10 Storage Sacrifices You Have to Make When You Live Solo in a Small Apartment

published Aug 24, 2016
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(Image credit: Esteban Cortez)

Although scoring your first solo apartment can be a wonderful thing, you still have to prepare yourself for the daunting task of packing—and fitting into—a presumably much smaller place than you once shared with your roomies. The fine line between “holding onto” and “hoarding” means it’s finally time to decide which of your housewares are truly worth keeping—a process that can be almost as exhausting as moving itself.

To make your life (and move) a little easier, we’ve compiled a list of household items that are a lot more expendable than you probably think, in hopes that you will treat your brand new solo pad like the storage-savvy, grown-up space it deserves to be.

1. Obsolete technology

Look, we know you love your broken Super Nintendo and your collection of Dawson’s Creek on DVD, but do you really need them? The rise of online streaming and download services means you can have your favorite music, movies, shows, and video games sent straight to your personal electronics, sparing you the trouble of lugging—and explaining—all of your old Hanson CD’s.

2. Old Bedding

While you might be married to the idea of moving your beloved bedding into your new apartment, unless it’s real chenille or Missoni Home, we’re not in support of it. A brand-new bedroom calls for fresh set of sheets, pillows, and blankets, plus it’ll help lighten your rapidly growing load of post-move laundry.

3. Unused Clothing

True, that romper with the pom-pom sleeves does look adorable hanging up in your wardrobe but let’s be real, you haven’t worn it once in the past year and you probably won’t ever. If the same goes for more than a quarter of your closet, then you’ve got some serious explaining, selling and donating to do.

4. Dated Magazines

We love collecting and cataloging all of our old magazines as much as the next woman, but truth be told, unless your new place has built-in bookcases or a library, it’s time to let the bulk of them go. Sort through your fave old issues and hang on to a choice solid few, or better yet, just keep and frame the covers.

(Image credit: Adam Stewart)

5. Crummy Kitchenware

A good rule of thumb when packing up your kitchen is that if it’s made out of plastic, its gotta go. Not only is plastic super porous and filled with toxic chemicals and carcinogens, it’s also really not a good look for you and your new grown-up apartment, either.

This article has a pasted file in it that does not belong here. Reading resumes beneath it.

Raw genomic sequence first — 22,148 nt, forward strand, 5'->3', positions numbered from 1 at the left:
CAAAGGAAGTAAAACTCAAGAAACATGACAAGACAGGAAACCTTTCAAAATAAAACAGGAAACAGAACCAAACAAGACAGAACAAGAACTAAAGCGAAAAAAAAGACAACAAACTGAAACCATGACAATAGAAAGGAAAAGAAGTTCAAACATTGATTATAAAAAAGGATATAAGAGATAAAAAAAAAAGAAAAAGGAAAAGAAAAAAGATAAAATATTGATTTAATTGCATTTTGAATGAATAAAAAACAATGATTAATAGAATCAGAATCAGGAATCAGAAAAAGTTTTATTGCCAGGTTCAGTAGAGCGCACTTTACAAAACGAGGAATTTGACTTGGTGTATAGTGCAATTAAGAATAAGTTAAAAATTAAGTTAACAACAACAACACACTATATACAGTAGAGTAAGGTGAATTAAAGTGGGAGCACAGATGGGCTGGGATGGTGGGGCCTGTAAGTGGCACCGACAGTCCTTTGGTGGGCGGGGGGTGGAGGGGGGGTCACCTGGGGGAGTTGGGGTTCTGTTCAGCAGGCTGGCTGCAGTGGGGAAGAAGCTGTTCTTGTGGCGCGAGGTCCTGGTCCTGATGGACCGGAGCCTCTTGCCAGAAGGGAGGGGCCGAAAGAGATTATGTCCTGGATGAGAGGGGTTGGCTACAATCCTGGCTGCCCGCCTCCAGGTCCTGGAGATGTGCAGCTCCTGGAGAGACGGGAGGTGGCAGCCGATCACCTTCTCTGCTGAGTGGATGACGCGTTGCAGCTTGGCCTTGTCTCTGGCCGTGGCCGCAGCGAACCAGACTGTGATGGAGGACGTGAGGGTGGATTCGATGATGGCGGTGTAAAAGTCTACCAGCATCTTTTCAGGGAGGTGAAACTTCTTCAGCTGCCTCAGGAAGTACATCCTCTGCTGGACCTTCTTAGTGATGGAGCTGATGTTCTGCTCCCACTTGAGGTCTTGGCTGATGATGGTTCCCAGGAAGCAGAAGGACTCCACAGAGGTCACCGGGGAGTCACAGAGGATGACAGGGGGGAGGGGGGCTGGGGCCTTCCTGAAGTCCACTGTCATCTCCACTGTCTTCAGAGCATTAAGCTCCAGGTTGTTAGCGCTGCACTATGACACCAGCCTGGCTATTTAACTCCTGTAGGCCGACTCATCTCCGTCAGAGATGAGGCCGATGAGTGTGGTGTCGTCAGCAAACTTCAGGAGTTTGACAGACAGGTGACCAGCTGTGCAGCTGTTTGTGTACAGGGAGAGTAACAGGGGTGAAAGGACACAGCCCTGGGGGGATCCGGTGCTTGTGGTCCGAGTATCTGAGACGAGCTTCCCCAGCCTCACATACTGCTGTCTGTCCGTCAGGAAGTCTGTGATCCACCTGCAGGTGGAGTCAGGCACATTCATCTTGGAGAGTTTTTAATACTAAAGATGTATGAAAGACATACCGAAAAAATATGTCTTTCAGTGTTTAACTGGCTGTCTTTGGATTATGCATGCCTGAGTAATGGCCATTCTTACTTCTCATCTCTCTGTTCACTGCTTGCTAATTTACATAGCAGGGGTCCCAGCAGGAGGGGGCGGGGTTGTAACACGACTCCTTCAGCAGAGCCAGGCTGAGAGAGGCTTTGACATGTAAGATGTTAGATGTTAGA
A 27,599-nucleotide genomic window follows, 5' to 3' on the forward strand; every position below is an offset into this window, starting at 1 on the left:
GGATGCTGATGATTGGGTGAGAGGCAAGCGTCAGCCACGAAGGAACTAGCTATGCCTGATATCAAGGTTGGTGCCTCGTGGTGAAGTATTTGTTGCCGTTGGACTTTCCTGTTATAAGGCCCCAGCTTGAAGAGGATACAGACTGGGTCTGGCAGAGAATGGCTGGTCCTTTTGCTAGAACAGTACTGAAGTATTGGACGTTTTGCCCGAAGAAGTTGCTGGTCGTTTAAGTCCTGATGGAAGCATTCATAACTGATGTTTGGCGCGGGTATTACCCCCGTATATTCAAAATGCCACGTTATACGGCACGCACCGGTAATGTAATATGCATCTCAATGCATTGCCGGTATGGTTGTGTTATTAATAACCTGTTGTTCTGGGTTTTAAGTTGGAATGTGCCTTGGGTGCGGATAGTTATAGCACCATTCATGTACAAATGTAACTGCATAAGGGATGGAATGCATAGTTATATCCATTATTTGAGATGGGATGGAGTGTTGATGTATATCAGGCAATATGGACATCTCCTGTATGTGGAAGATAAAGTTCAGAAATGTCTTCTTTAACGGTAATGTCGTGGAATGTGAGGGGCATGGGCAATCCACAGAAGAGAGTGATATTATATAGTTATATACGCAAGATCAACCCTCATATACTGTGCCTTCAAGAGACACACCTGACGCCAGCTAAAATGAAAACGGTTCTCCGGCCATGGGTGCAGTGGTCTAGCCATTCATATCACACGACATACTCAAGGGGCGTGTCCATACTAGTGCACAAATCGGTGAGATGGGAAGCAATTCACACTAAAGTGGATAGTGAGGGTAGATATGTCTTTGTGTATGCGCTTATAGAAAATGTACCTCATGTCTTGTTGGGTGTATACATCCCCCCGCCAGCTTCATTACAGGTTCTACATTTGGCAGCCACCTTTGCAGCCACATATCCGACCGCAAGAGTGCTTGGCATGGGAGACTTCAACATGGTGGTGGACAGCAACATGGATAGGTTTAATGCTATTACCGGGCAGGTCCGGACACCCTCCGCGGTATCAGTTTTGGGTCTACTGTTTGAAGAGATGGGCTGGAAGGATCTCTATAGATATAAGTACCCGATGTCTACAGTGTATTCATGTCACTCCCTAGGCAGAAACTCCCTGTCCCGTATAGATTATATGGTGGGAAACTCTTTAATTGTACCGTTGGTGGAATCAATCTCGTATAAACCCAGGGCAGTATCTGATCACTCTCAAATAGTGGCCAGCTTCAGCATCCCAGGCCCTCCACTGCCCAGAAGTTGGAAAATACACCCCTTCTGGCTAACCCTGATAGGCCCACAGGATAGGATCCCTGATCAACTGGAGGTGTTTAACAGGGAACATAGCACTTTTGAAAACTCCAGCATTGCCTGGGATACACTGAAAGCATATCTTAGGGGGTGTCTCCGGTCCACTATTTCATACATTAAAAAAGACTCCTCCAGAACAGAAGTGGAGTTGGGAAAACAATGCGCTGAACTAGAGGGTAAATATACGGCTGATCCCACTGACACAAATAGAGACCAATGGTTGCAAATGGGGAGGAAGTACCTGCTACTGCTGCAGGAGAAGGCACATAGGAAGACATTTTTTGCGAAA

6. Seasonal Decorations

Ok, so your treasured Christmas tree ornament from high school might make the cut, but when it comes to moving your stash of seasonal decor, that’s about it. Getting rid of holiday gift-wrap, stationary sets, and other dated decorations should be a no-brainer, especially since they’re cheap, easily replaceable, and super unsightly (for at least eleven months out of the year).

7. Worn-out Furniture

As much as you think hanging onto your worn-down sleeper sofa will save you money down the line, all it’s really going to do is create more work for you on moving day. Unless it’s 100-percent paintable, coverable, and of course, still attractive, you’re better off just buying a new futon or loveseat—since they’re not much more costly than a U-Haul and/or cute slipcover, anyway.

8. Curious cords

Let’s play a quick game of “guess what the mystery cord belongs to!” If you can’t quickly find mates for your vast assortment of elusive computer wires, chargers, and adapters, what makes you think it will magically happen once you move? Throw them out now and save yourself a box or two.

9. Unopened/ Old Mail

While it may seem painfully obvious, you’d be surprised at how many unopened credit card applications and long-paid-for bills you’re actually still holding onto. It’s time to buy an inexpensive shredder and get all those pesky papers out of your life for good, or even better, enroll in online bill paying and save some trees while you’re at it, too.

10. Sports Equipment

We know this one seems a bit controversial, but the reality is, unless you use your mini-stair stepper and exercise ball on the regular, it’s better to find a new home for them sooner than later. Sports equipment is heavy, homely, and incredibly hard-to-move and store, so your best bet is to loan it to a friend with a bigger abode or enroll in your new neighborhood gym.

Re-edited from a post originally published 8.24.2016 – TW